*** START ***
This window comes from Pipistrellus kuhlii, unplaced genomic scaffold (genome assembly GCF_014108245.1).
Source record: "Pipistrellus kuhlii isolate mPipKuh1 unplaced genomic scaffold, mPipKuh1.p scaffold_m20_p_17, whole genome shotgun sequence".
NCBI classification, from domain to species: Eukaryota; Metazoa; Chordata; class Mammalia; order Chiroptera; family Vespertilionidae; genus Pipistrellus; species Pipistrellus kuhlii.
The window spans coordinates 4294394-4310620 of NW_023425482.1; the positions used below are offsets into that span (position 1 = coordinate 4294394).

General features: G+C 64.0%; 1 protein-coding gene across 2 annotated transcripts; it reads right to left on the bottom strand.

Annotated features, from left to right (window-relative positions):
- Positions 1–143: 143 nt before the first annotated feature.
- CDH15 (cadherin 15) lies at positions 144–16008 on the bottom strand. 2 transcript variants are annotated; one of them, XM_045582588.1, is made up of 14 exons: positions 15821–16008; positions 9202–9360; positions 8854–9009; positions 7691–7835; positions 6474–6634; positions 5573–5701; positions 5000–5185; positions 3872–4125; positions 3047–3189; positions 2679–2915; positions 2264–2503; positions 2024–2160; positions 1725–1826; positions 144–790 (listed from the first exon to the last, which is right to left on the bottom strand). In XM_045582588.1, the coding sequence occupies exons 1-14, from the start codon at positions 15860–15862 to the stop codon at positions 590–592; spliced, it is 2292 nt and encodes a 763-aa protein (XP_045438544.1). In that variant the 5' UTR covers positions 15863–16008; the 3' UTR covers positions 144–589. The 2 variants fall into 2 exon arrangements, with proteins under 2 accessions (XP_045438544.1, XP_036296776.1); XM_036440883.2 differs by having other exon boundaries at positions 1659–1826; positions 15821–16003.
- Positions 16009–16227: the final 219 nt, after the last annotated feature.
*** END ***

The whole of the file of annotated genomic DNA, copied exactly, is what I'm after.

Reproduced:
This window comes from Pipistrellus kuhlii, unplaced genomic scaffold (genome assembly GCF_014108245.1).
Source record: "Pipistrellus kuhlii isolate mPipKuh1 unplaced genomic scaffold, mPipKuh1.p scaffold_m20_p_17, whole genome shotgun sequence".
NCBI classification, from domain to species: Eukaryota; Metazoa; Chordata; class Mammalia; order Chiroptera; family Vespertilionidae; genus Pipistrellus; species Pipistrellus kuhlii.
The window spans coordinates 4294394-4310620 of NW_023425482.1; the positions used below are offsets into that span (position 1 = coordinate 4294394).

General features: G+C 64.0%; 1 protein-coding gene across 2 annotated transcripts; it reads right to left on the bottom strand.

Annotated features, from left to right (window-relative positions):
- Positions 1–143: 143 nt before the first annotated feature.
- CDH15 (cadherin 15) lies at positions 144–16008 on the bottom strand. 2 transcript variants are annotated; one of them, XM_045582588.1, is made up of 14 exons: positions 15821–16008; positions 9202–9360; positions 8854–9009; positions 7691–7835; positions 6474–6634; positions 5573–5701; positions 5000–5185; positions 3872–4125; positions 3047–3189; positions 2679–2915; positions 2264–2503; positions 2024–2160; positions 1725–1826; positions 144–790 (listed from the first exon to the last, which is right to left on the bottom strand). In XM_045582588.1, the coding sequence occupies exons 1-14, from the start codon at positions 15860–15862 to the stop codon at positions 590–592; spliced, it is 2292 nt and encodes a 763-aa protein (XP_045438544.1). In that variant the 5' UTR covers positions 15863–16008; the 3' UTR covers positions 144–589. The 2 variants fall into 2 exon arrangements, with proteins under 2 accessions (XP_045438544.1, XP_036296776.1); XM_036440883.2 differs by having other exon boundaries at positions 1659–1826; positions 15821–16003.
- Positions 16009–16227: the final 219 nt, after the last annotated feature.